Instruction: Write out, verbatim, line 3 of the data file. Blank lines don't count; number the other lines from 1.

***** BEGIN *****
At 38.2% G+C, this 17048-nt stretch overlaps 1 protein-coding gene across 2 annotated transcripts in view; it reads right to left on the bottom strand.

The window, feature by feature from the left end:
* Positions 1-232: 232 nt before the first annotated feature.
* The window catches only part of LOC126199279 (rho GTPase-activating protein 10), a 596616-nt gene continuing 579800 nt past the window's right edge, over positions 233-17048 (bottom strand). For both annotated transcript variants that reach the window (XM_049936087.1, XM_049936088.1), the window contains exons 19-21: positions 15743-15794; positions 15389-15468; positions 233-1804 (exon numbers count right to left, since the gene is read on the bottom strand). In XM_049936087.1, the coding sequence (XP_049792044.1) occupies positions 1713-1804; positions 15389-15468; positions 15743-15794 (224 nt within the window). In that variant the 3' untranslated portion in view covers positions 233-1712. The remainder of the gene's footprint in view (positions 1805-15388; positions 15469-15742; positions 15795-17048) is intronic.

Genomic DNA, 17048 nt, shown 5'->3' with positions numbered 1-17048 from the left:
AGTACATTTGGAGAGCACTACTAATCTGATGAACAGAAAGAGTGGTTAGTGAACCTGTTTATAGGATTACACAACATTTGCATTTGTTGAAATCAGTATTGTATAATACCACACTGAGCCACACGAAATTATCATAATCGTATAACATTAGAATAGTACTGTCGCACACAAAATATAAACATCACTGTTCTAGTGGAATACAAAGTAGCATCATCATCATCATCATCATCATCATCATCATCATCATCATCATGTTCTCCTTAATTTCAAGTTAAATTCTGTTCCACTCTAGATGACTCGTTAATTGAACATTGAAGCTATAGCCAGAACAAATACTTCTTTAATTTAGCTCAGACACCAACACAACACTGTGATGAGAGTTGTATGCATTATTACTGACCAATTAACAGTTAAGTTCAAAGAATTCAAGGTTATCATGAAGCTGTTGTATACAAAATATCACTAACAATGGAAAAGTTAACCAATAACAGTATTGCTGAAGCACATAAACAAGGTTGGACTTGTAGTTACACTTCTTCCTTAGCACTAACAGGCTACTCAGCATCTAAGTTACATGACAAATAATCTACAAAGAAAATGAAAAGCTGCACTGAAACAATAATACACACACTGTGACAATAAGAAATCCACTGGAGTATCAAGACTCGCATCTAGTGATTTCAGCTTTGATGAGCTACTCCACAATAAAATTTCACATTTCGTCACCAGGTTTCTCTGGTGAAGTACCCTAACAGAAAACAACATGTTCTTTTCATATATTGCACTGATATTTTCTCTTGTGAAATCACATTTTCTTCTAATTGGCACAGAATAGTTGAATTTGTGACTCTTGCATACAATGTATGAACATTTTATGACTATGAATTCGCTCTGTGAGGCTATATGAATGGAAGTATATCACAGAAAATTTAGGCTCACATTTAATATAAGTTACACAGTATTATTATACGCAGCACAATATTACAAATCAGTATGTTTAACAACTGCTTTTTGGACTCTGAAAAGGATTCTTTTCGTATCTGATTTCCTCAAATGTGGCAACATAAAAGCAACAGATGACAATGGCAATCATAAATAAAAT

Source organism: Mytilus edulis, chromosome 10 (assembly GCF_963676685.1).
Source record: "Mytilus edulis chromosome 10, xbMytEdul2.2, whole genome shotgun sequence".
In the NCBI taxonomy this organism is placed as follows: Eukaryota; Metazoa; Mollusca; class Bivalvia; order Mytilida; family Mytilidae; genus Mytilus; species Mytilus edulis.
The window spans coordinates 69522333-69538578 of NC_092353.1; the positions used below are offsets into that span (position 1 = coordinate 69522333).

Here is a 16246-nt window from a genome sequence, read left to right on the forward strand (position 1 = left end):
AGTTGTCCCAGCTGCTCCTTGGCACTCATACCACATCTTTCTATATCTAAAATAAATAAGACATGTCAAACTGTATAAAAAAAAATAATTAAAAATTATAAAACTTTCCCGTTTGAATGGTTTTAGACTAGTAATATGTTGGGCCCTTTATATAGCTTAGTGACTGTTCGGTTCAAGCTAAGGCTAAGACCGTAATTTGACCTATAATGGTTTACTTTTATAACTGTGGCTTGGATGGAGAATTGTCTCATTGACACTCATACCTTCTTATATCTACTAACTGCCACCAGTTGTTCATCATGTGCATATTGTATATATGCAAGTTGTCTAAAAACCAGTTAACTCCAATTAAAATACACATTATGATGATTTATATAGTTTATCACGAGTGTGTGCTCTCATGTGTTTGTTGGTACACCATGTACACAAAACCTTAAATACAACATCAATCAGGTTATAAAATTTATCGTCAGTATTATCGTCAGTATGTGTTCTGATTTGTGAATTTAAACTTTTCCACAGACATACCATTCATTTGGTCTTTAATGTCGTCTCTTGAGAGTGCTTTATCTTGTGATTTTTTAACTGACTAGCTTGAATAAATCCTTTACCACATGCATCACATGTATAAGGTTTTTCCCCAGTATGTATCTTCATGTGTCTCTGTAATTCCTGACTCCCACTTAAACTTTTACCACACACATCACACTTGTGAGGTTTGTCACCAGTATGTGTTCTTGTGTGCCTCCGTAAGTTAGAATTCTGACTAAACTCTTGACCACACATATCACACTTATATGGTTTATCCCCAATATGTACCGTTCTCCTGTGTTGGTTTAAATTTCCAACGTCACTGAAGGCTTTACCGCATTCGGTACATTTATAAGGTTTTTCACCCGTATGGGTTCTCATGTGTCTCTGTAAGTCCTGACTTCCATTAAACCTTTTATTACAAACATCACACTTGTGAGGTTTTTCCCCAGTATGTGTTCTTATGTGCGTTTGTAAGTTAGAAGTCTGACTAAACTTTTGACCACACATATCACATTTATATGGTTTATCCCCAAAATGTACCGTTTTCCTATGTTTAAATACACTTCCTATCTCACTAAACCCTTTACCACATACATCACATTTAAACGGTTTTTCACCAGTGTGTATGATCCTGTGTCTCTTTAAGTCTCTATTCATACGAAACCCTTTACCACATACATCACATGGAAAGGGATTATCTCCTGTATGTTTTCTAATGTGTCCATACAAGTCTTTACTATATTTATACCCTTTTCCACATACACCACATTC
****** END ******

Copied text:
* Positions 1-232: 232 nt before the first annotated feature.